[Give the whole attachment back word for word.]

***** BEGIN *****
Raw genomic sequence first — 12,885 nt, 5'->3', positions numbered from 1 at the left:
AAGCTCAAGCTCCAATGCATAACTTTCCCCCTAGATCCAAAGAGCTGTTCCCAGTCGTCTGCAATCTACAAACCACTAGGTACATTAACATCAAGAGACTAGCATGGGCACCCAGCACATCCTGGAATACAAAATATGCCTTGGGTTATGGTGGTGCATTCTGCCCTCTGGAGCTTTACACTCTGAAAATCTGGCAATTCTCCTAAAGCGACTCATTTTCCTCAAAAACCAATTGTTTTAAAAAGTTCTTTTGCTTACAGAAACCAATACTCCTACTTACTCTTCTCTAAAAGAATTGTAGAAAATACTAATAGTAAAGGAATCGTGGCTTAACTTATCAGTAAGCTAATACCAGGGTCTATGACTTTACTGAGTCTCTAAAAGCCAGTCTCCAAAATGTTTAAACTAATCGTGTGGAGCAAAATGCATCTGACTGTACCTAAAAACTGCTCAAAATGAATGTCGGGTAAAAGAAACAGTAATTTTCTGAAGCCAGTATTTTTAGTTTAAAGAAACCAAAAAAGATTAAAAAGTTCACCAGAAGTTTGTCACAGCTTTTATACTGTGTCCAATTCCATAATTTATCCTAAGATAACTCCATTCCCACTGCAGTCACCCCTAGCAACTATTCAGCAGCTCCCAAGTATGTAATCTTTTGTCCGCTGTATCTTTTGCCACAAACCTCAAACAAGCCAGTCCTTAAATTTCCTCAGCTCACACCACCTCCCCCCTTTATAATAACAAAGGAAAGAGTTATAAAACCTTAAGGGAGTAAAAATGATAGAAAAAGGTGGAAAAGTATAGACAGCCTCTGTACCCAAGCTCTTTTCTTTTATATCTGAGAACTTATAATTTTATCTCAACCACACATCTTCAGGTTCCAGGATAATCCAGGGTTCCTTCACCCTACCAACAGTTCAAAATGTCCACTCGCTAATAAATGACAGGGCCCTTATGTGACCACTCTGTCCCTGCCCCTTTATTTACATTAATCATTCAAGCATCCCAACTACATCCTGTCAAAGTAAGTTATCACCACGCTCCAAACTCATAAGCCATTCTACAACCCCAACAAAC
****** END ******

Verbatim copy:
Raw genomic sequence first — 12,885 nt, 5'->3', positions numbered from 1 at the left:
AAGCTCAAGCTCCAATGCATAACTTTCCCCCTAGATCCAAAGAGCTGTTCCCAGTCGTCTGCAATCTACAAACCACTAGGTACATTAACATCAAGAGACTAGCATGGGCACCCAGCACATCCTGGAATACAAAATATGCCTTGGGTTATGGTGGTGCATTCTGCCCTCTGGAGCTTTACACTCTGAAAATCTGGCAATTCTCCTAAAGCGACTCATTTTCCTCAAAAACCAATTGTTTTAAAAAGTTCTTTTGCTTACAGAAACCAATACTCCTACTTACTCTTCTCTAAAAGAATTGTAGAAAATACTAATAGTAAAGGAATCGTGGCTTAACTTATCAGTAAGCTAATACCAGGGTCTATGACTTTACTGAGTCTCTAAAAGCCAGTCTCCAAAATGTTTAAACTAATCGTGTGGAGCAAAATGCATCTGACTGTACCTAAAAACTGCTCAAAATGAATGTCGGGTAAAAGAAACAGTAATTTTCTGAAGCCAGTATTTTTAGTTTAAAGAAACCAAAAAAGATTAAAAAGTTCACCAGAAGTTTGTCACAGCTTTTATACTGTGTCCAATTCCATAATTTATCCTAAGATAACTCCATTCCCACTGCAGTCACCCCTAGCAACTATTCAGCAGCTCCCAAGTATGTAATCTTTTGTCCGCTGTATCTTTTGCCACAAACCTCAAACAAGCCAGTCCTTAAATTTCCTCAGCTCACACCACCTCCCCCCTTTATAATAACAAAGGAAAGAGTTATAAAACCTTAAGGGAGTAAAAATGATAGAAAAAGGTGGAAAAGTATAGACAGCCTCTGTACCCAAGCTCTTTTCTTTTATATCTGAGAACTTATAATTTTATCTCAACCACACATCTTCAGGTTCCAGGATAATCCAGGGTTCCTTCACCCTACCAACAGTTCAAAATGTCCACTCGCTAATAAATGACAGGGCCCTTATGTGACCACTCTGTCCCTGCCCCTTTATTTACATTAATCATTCAAGCATCCCAACTACATCCTGTCAAAGTAAGTTATCACCACGCTCCAAACTCATAAGCCATTCTACAACCCCAACAAAC